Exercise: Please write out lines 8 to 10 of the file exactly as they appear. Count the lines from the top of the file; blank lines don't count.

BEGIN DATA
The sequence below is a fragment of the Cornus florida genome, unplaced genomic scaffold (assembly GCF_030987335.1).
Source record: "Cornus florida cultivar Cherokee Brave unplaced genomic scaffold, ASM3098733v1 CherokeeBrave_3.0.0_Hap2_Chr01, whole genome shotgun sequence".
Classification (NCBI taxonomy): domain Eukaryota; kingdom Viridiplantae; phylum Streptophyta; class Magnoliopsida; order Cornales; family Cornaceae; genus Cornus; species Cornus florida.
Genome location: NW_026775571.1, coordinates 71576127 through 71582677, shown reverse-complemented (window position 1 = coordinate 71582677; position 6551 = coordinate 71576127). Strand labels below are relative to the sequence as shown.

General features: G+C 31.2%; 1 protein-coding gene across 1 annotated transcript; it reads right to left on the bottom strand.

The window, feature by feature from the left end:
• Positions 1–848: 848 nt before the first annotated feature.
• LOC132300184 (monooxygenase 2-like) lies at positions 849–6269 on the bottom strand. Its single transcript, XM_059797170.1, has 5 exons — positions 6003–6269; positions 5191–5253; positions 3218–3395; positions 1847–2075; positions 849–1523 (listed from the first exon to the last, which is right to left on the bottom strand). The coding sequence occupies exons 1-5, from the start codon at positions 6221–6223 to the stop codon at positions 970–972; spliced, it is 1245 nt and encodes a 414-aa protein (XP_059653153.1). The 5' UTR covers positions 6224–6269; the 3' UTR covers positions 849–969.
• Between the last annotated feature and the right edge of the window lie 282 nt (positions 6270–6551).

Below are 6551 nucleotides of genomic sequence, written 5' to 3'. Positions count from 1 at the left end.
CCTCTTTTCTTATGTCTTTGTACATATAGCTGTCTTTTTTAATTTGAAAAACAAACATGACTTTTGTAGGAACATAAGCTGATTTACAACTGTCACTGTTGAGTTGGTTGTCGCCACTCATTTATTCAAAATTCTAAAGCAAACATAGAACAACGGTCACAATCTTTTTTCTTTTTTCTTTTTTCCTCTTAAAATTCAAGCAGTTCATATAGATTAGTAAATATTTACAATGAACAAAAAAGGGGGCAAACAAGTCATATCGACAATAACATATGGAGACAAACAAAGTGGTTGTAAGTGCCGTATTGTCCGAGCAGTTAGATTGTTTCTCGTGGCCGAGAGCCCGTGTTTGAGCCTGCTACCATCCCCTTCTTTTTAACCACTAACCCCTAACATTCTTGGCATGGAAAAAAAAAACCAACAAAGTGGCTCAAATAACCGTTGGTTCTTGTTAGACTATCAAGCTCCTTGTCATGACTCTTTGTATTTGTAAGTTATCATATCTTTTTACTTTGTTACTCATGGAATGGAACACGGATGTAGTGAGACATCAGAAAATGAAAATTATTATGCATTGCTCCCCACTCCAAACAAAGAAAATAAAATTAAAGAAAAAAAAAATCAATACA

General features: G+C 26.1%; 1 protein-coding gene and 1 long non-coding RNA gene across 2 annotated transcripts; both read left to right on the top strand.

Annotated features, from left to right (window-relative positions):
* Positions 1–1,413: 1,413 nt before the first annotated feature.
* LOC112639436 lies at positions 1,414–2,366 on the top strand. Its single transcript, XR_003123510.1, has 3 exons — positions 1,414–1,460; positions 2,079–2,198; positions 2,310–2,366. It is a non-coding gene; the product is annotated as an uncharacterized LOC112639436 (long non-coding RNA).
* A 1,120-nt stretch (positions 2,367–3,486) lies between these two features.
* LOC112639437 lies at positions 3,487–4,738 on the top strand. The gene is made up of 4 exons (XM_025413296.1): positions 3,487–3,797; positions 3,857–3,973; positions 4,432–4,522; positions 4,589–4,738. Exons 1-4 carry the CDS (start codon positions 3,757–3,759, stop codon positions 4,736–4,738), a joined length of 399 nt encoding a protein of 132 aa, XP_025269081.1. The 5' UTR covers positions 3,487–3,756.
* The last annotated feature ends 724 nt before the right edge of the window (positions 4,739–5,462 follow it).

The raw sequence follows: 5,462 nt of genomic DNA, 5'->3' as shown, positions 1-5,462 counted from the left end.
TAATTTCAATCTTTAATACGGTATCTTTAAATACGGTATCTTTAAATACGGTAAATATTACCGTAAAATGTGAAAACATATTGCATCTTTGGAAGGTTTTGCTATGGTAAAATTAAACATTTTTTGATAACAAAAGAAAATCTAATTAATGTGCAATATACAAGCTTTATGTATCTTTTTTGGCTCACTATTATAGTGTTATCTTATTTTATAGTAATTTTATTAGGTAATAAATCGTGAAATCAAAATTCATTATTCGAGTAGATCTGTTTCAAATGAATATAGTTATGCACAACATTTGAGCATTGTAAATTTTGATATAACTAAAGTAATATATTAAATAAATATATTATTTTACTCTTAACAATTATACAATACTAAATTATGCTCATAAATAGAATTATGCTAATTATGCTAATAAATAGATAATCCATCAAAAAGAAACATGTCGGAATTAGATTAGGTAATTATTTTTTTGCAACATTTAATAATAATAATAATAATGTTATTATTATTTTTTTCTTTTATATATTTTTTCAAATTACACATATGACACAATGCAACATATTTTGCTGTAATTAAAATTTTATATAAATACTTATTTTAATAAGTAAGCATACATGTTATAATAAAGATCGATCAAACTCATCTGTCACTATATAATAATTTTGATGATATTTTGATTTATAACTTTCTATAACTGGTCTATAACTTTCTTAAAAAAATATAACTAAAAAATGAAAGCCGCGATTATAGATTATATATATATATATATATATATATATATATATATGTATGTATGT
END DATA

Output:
• LOC132300184 (monooxygenase 2-like) lies at positions 849–6269 on the bottom strand. Its single transcript, XM_059797170.1, has 5 exons — positions 6003–6269; positions 5191–5253; positions 3218–3395; positions 1847–2075; positions 849–1523 (listed from the first exon to the last, which is right to left on the bottom strand). The coding sequence occupies exons 1-5, from the start codon at positions 6221–6223 to the stop codon at positions 970–972; spliced, it is 1245 nt and encodes a 414-aa protein (XP_059653153.1). The 5' UTR covers positions 6224–6269; the 3' UTR covers positions 849–969.
• Between the last annotated feature and the right edge of the window lie 282 nt (positions 6270–6551).

Below are 6551 nucleotides of genomic sequence, written 5' to 3'. Positions count from 1 at the left end.